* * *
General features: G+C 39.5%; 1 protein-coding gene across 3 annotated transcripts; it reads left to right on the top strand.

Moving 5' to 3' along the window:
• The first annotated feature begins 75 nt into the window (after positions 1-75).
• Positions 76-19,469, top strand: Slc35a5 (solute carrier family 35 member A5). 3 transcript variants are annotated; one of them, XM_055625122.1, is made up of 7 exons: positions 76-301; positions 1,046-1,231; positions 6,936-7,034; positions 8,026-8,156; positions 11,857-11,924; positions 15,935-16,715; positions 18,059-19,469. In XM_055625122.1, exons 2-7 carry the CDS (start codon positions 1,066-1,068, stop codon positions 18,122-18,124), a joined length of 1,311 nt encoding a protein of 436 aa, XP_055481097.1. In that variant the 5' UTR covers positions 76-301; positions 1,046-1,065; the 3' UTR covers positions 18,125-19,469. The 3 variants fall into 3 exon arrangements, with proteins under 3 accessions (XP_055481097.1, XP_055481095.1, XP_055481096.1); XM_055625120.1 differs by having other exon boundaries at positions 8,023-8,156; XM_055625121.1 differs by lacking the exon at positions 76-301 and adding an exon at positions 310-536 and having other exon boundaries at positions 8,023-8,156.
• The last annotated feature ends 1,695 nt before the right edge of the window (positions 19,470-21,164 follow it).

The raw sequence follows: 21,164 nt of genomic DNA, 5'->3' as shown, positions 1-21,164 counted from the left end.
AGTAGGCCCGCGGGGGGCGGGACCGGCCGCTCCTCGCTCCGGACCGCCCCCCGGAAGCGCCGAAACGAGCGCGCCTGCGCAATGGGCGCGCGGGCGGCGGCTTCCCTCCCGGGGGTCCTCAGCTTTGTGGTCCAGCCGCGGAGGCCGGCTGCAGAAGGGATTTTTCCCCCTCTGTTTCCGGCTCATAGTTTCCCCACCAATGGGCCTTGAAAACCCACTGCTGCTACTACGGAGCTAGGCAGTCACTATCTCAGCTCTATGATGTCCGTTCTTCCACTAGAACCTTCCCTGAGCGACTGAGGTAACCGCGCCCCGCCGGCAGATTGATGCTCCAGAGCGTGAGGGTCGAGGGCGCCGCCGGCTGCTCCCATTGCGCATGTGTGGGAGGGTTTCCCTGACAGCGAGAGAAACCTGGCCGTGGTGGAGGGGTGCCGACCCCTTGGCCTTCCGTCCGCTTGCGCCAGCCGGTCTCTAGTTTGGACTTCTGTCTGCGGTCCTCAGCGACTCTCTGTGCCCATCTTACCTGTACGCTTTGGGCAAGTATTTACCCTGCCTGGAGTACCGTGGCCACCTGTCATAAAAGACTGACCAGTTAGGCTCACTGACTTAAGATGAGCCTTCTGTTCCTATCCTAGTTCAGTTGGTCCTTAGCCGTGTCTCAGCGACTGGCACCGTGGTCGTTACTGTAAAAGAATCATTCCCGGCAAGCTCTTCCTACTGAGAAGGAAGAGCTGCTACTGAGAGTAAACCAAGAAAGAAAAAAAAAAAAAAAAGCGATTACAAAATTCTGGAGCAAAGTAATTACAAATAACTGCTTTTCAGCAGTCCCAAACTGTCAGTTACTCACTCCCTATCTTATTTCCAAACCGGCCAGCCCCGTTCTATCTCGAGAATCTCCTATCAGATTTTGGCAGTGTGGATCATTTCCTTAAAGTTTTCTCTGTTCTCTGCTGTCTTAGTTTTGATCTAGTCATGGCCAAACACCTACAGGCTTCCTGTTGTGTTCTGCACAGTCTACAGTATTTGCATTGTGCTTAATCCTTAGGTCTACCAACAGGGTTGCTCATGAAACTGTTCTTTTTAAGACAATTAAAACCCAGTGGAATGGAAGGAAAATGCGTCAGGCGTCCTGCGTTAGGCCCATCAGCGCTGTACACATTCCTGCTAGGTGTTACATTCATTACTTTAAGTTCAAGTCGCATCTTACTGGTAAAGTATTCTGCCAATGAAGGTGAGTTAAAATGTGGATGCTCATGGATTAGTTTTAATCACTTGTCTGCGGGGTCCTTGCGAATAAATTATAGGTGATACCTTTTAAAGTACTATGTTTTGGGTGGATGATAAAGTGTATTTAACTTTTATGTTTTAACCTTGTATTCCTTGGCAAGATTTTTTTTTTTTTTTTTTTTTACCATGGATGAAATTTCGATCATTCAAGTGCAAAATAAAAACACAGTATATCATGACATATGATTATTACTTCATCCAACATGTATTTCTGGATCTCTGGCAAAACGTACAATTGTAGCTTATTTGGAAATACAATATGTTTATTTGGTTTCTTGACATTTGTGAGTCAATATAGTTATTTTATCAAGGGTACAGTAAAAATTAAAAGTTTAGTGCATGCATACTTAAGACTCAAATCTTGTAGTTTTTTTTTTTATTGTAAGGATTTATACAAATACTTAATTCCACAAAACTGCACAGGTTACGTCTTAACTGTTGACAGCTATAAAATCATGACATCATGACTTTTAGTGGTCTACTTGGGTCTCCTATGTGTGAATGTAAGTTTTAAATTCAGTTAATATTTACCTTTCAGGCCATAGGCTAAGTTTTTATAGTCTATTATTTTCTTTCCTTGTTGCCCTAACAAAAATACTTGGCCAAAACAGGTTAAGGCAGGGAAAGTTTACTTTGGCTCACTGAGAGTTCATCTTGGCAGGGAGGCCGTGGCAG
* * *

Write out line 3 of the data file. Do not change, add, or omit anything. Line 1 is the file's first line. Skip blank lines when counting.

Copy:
• The first annotated feature begins 75 nt into the window (after positions 1-75).